Under the right geometry, a ray of sunlight can slice across Hypatia’s otherwise shadowed crater floor. Such an event is likely best seen around a solar colongitude of 350° (or about 10° shy of First Quarter) — with the Sun about 13° high in the lunar sky as seen from Hypatia. In that case, the events are likely to next occur Feb. 27 at 1h26m UT and April 27 at 3h30m UT.
But on Jan. 16, 1986, Atwood saw a phenomenon which may be a visual prelude to the well-known ray. He was using his 8-inch Cave Astrola reflector to search for the tiny craters named after the Apollo 11 astronauts when, at 1h13m UT, he saw two rays of light suddenly “flash” into view in Hypatia. The view was akin to being in a dark room when a door suddenly opens a crack, allowing light to stream in. “The light flashed on,” Atwood says, “and stayed on.”
At the time of Atwood’s sighting, the Moon was five and a half days after New, at colongitude 333° — well before the expected ray should appear on the crater’s irregular floor. Indeed, Atwood’s friend, Roy Parish (former coordinator of the Lunar Section of the Association of Lunar and Planetary Observers), determined that Atwood’s flash took place when the Sun was about 3.5° below the lunar horizon, as seen from the center of the Hypatia’s floor. However, Parish notes that the Sun’s altitude would only have to be about 1° high to illuminate the hilltops north of the crater’s floor. (The crater has no central peak.)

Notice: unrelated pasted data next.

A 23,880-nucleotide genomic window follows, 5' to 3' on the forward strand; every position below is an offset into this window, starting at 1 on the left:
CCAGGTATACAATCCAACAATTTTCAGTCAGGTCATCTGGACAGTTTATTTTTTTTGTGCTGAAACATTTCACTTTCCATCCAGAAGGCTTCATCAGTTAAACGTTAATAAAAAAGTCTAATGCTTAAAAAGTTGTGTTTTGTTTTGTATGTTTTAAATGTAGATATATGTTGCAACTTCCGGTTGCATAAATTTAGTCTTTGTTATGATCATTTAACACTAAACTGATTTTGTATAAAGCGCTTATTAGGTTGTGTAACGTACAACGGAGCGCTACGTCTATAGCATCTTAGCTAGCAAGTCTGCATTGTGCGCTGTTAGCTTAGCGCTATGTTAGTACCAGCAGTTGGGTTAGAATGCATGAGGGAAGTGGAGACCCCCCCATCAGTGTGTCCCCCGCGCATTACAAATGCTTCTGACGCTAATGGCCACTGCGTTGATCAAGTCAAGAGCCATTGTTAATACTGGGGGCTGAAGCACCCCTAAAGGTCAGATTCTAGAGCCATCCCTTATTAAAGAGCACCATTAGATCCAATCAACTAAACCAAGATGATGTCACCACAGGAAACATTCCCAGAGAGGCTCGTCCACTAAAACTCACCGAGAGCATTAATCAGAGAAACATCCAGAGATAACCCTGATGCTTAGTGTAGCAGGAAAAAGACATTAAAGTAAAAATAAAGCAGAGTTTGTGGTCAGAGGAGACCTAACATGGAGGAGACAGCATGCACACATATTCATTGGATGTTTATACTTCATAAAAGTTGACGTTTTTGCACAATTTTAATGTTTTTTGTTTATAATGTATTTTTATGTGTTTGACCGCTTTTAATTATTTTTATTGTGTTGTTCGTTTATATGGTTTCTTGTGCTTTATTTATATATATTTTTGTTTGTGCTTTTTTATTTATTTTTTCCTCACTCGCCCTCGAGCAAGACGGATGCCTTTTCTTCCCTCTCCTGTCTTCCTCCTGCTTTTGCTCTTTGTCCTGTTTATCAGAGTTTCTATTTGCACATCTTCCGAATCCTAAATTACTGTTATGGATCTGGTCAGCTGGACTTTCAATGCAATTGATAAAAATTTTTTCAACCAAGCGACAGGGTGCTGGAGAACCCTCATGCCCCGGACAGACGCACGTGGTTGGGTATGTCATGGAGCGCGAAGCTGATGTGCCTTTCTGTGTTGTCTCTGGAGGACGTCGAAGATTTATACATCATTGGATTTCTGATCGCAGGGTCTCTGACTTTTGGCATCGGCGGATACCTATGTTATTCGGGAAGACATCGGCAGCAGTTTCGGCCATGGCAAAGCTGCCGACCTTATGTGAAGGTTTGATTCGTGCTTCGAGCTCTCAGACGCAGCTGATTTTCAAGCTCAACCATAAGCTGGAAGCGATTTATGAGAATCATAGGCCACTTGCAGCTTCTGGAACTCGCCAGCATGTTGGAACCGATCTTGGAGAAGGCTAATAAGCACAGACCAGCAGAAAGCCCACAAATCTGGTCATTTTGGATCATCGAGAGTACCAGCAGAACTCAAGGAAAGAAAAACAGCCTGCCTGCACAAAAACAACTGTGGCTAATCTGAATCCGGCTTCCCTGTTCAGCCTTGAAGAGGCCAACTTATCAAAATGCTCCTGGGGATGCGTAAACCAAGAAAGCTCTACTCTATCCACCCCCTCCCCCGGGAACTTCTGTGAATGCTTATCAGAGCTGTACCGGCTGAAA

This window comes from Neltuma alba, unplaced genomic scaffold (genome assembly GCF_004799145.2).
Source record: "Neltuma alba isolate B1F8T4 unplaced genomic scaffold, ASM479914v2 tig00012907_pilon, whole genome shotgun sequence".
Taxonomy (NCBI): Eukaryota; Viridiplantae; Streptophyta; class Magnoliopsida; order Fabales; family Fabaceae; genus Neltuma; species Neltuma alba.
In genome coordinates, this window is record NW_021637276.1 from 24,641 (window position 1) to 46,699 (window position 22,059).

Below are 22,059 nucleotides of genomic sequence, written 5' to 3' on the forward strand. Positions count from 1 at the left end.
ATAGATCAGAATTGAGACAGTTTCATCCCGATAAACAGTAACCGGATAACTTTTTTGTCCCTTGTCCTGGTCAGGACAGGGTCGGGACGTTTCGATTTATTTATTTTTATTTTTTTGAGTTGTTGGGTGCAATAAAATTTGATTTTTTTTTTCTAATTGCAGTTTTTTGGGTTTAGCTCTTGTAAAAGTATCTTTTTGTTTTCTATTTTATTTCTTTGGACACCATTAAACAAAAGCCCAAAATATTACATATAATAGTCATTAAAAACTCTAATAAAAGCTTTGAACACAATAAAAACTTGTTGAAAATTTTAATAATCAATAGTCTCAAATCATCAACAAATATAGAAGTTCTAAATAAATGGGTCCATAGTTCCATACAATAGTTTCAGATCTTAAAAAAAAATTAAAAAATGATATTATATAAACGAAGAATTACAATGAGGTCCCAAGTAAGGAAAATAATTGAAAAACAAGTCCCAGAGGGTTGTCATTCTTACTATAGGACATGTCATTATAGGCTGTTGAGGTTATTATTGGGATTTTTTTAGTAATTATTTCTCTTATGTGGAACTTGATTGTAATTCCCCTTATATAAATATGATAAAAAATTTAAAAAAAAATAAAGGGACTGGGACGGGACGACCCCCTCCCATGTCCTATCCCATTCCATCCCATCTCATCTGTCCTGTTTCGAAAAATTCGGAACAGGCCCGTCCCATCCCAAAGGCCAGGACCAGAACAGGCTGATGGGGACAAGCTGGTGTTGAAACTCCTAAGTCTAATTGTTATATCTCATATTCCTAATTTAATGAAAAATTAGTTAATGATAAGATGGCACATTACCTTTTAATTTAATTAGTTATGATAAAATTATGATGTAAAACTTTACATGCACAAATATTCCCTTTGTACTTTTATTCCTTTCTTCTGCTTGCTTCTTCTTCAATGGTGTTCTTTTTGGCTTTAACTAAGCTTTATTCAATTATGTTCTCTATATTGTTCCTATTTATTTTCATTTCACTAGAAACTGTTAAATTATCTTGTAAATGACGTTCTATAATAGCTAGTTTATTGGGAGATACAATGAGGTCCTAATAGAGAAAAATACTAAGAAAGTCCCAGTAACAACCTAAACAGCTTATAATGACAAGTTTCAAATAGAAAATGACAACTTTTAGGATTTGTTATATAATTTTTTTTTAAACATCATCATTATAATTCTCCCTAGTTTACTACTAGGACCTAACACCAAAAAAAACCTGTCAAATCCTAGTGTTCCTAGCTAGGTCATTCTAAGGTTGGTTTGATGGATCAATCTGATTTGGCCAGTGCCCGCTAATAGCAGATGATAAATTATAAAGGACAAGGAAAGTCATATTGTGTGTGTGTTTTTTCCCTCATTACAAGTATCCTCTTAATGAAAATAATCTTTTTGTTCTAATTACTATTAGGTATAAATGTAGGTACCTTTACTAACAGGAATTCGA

Atwood’s sighting, then, just may be the earliest known record of the first glints of sunlight slipping through the gap in Hypatia’s eastern wall on its way to start the ray. It’s possible that atmospheric seeing may have produced distortions that magnified the apparent flash.